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  • Jennifer Jewell


Bringing Nature Home - Expanded Second Edition, by Doug Tallamy (Timber Press).



This week on Cultivating Place we speak with Doug Tallamy – a home gardener with his wife, Cindy, and Professor of Entomology at the University of Delaware, in Newark. Ten years ago, in 2007, he published the first edition of a watershed book "Bringing Nature Home – how Native Plants sustain wildlife in our gardens" (Timber Press). It could have easily been further subtitled: "and why we should care." In our conversation, Doug shares with us his own journey from being a nature loving child to being an educator and advocate for nature.

The book "Bringing Nature Home – How Native Plants Sustain Wildlife in our Gardens" was something of watershed book. Originally published in 2007, its expanded edition two years later with updated photos and more resources only increased the importance of its message.

The native plant movement was not new at the time, but with this book – its message was brought home to the general gardening public. In it Doug Tallamy made clear the correlation between what the research was showing in terms of loss of habitat and biodiversity, and how important our own home gardens and landscapes COULD be to improving the outlook for plants, for insects, birds and all other wildlife – indeed for the very future and health of our planet.

“ The general public does notice the loss of the things that they grew up with, they don’t see the fireflies anymore, there are fewer birds, they’re concerned about that. A lot of people hadn’t put it into words, but they’re concerned about it, and then I come along saying - Hey, there’s something you can do about it. This is an environmental problem where you can act and actually see results.”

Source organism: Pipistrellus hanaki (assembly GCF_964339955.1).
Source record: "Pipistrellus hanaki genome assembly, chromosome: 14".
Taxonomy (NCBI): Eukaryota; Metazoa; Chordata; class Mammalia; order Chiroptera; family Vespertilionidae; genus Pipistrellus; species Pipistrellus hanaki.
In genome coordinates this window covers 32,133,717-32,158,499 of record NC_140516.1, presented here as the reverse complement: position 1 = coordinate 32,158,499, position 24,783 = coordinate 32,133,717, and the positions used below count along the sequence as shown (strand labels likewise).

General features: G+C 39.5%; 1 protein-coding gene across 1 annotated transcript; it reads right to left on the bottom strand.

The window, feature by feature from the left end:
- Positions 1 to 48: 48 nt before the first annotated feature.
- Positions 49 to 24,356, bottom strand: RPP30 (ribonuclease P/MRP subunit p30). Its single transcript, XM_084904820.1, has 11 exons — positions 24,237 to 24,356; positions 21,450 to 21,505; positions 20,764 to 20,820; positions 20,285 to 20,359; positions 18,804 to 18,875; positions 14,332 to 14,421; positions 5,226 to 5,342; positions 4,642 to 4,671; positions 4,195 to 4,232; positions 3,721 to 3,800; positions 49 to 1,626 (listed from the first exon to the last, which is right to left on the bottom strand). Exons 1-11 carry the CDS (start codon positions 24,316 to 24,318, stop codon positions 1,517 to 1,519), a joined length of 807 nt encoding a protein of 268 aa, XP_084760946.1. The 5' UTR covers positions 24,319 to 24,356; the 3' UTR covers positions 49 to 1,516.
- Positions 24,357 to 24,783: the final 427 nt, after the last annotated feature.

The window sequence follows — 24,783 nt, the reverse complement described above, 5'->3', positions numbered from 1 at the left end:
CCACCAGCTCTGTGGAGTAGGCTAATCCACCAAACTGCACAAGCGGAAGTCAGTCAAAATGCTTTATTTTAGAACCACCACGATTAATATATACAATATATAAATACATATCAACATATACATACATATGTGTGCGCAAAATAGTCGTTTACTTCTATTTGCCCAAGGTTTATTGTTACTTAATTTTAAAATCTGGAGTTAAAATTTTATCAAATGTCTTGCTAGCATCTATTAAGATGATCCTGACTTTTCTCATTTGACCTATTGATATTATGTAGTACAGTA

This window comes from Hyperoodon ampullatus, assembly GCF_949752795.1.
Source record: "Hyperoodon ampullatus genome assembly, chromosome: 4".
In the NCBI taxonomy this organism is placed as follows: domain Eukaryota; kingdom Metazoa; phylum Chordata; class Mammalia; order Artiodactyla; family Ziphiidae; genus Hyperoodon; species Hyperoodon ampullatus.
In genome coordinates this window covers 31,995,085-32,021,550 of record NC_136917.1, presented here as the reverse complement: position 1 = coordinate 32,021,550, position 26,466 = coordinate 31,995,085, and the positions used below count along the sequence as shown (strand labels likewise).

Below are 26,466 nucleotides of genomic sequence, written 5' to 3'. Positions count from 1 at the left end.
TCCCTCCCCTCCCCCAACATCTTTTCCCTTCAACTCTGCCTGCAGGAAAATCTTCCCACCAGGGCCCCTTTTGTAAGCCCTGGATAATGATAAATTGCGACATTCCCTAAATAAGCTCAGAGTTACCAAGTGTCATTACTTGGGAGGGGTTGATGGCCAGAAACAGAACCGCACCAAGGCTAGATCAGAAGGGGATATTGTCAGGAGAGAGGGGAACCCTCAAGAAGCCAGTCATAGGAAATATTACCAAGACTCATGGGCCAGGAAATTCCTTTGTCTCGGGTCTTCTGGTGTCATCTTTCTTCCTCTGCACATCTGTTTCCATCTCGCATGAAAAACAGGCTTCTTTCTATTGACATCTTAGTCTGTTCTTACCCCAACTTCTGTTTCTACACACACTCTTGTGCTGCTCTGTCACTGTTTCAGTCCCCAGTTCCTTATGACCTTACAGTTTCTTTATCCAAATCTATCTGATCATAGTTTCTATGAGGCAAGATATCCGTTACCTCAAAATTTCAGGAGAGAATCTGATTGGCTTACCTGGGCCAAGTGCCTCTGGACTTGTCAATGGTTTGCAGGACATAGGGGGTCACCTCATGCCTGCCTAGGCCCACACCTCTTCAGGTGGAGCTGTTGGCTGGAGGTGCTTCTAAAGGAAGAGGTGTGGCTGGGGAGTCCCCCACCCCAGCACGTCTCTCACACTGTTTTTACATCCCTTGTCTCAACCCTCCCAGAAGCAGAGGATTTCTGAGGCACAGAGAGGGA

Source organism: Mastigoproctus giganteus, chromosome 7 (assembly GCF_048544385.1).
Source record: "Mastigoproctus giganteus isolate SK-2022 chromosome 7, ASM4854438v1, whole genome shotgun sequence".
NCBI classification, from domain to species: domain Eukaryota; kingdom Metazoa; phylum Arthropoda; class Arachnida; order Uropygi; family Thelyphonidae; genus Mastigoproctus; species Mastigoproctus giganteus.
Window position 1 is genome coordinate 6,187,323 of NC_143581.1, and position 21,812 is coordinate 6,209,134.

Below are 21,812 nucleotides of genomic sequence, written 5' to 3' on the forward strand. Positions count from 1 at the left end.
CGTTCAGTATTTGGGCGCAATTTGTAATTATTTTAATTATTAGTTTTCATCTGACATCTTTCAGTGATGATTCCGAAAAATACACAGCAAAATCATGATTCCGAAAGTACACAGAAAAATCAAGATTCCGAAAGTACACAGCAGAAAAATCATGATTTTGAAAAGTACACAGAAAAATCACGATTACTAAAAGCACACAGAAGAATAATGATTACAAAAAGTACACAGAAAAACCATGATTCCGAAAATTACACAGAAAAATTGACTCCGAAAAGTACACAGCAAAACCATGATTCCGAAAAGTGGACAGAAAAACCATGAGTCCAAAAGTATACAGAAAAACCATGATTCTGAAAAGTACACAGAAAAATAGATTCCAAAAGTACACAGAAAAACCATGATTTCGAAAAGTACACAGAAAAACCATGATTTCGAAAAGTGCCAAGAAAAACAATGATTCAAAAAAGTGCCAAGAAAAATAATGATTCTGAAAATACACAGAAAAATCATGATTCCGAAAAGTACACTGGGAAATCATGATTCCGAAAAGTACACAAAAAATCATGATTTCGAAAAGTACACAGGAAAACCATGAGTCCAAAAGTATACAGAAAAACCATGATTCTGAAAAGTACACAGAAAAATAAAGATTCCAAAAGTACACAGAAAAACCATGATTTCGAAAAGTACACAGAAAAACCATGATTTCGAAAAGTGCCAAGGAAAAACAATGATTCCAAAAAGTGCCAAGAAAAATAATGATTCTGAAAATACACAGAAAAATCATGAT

Doug Tallamy


Doug's concepts for thinking about the relative importance of the plants in our gardens for supporting our local ecosystem are insights I’m taking copious notes on - and many of them are beautifully articulated in both "Bringing Nature Home" and in "The Living Landscape" (Timber Press) which he collaborated on with Rick Darke.

As news on the health of our environments around the world only seems to worsen, such as the news out of Germany in a report this past fall on insect diversity, Doug’s writing and speaking around the country on the importance of the biodiversity of insects and our garden’s important role in supporting them is helpful and inspiring as we head into a new season of planning our gardens for the coming year. I for one will be keeping in mind the handful of beautiful and important plant genera that can help you transform your garden into one that supports the ecological health of your region - trying to make room for oak, prunus, willow.

It's making connections - mentally and emotionally - like hearing about the journey of Doug and his wife on their own 10 acres of land – planting 1000s of trees, which now help to heat their house, and counting caterpillars - that makes Cultivating Place what it is to me. What are your plans in your garden in 2018 - does your plan include welcoming as much biodiversity as you can? I'd love to hear from you - follow along on Instagram and Facebook.

Doug Tallamy is the keynote speaker at the California Native Plant Society Conservation Conference in Los Angeles in January and February of 2018.

Cultivating Place is an award-winning co-production of North State Public Radio, where it airs every Thursday at 10 am PST.

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